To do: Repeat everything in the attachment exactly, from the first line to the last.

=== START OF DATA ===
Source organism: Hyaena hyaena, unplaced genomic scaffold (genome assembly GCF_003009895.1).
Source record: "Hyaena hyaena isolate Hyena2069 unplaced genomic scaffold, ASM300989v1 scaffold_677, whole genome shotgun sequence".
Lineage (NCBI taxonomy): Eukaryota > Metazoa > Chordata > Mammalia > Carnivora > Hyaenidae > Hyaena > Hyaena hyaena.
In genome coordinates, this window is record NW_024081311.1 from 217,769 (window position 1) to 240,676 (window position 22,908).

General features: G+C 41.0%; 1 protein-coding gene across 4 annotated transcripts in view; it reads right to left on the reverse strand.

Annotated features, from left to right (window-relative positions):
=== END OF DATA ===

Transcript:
Source organism: Hyaena hyaena, unplaced genomic scaffold (genome assembly GCF_003009895.1).
Source record: "Hyaena hyaena isolate Hyena2069 unplaced genomic scaffold, ASM300989v1 scaffold_677, whole genome shotgun sequence".
Lineage (NCBI taxonomy): Eukaryota > Metazoa > Chordata > Mammalia > Carnivora > Hyaenidae > Hyaena > Hyaena hyaena.
In genome coordinates, this window is record NW_024081311.1 from 217,769 (window position 1) to 240,676 (window position 22,908).

General features: G+C 41.0%; 1 protein-coding gene across 4 annotated transcripts in view; it reads right to left on the reverse strand.

Annotated features, from left to right (window-relative positions):